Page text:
Abstract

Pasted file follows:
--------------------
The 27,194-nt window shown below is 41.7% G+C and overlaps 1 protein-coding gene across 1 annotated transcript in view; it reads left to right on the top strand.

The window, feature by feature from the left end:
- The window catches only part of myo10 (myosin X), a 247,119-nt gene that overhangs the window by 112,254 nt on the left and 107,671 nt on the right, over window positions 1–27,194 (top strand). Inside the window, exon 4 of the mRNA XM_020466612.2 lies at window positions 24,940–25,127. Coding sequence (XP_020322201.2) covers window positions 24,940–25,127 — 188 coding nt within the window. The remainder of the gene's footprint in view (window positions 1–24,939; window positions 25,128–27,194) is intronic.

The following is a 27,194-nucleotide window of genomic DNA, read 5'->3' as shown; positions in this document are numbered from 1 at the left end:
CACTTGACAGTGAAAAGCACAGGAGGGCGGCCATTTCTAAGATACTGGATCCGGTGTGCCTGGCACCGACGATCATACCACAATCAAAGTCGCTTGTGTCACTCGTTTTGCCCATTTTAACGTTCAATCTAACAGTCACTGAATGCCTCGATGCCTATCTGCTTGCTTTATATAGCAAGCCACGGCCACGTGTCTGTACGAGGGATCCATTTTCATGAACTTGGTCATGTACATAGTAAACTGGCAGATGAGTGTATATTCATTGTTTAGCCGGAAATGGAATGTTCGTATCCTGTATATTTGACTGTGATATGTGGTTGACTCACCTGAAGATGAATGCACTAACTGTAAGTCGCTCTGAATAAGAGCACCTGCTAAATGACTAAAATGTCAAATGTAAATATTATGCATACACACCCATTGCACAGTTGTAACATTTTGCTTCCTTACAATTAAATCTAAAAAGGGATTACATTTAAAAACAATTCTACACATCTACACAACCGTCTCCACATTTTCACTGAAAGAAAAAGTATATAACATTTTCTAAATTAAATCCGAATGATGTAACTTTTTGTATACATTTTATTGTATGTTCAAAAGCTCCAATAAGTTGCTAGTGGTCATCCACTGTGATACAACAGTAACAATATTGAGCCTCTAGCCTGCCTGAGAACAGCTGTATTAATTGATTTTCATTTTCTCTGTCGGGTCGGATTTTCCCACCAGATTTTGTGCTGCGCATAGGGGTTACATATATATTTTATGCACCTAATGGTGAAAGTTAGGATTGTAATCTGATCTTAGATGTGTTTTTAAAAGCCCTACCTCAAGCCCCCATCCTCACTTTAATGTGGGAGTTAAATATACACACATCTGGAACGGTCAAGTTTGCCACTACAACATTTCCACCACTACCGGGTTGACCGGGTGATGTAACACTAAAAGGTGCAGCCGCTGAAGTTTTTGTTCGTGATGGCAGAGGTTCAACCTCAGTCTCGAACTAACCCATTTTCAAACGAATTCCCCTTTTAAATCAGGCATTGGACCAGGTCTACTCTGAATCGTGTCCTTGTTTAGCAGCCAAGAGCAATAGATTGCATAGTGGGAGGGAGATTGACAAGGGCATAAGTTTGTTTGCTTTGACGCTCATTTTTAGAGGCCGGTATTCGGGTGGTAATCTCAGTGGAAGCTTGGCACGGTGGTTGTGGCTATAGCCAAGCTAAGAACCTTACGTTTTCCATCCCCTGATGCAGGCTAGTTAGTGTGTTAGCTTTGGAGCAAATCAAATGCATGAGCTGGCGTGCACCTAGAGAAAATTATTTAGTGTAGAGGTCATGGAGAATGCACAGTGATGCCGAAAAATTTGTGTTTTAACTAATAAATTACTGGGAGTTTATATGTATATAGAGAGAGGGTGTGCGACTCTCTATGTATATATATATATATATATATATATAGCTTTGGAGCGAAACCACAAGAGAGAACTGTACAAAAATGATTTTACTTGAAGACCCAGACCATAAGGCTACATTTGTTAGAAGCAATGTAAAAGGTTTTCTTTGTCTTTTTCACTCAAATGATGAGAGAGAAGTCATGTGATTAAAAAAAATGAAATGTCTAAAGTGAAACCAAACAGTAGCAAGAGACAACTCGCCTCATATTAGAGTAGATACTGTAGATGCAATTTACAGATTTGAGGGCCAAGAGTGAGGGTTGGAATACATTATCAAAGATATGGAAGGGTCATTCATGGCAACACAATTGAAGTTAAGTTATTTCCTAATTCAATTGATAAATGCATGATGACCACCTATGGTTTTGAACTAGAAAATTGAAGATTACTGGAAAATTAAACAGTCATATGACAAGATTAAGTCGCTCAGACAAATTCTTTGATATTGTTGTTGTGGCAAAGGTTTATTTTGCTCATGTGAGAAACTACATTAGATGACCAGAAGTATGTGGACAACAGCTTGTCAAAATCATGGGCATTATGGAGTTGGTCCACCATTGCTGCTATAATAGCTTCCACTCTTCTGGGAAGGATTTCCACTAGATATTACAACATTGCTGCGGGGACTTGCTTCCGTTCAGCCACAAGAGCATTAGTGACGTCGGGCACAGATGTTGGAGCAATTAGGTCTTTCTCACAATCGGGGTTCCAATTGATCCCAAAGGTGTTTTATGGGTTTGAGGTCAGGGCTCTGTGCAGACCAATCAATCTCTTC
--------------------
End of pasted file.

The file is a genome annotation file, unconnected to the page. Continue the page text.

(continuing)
For geologic carbon storage (GCS), monitoring of the storage reservoir and detection of secondary plumes if they accumulate outside of the reservoir are important to confirm that the injected CO2 stays where intended. Seismic methods are most often applied but are expensive. Due to cost considerations, especially for long-term monitoring, less expensive techniques play a role when designing monitoring networks. In this article, the merits of gravity and electromagnetic (EM) methods as monitoring tools for GCS are presented. Many of the technologies are well established, and several new technologies are on the horizon. EM and gravity techniques are complementary to seismic methods and together provide better subsurface monitoring. Time-lapse multiphysics joint inversion, including seismic, EM, and gravity, could be a game changer for carbon storage monitoring. The trade-off between the sensitivity or resolution to a given plume size and the associated costs will be an important factor in selecting efficient and reliable monitoring arrays at GCS sites. Complex digital models representing geology encountered at storage sites can be used for this purpose and present another cost savings.

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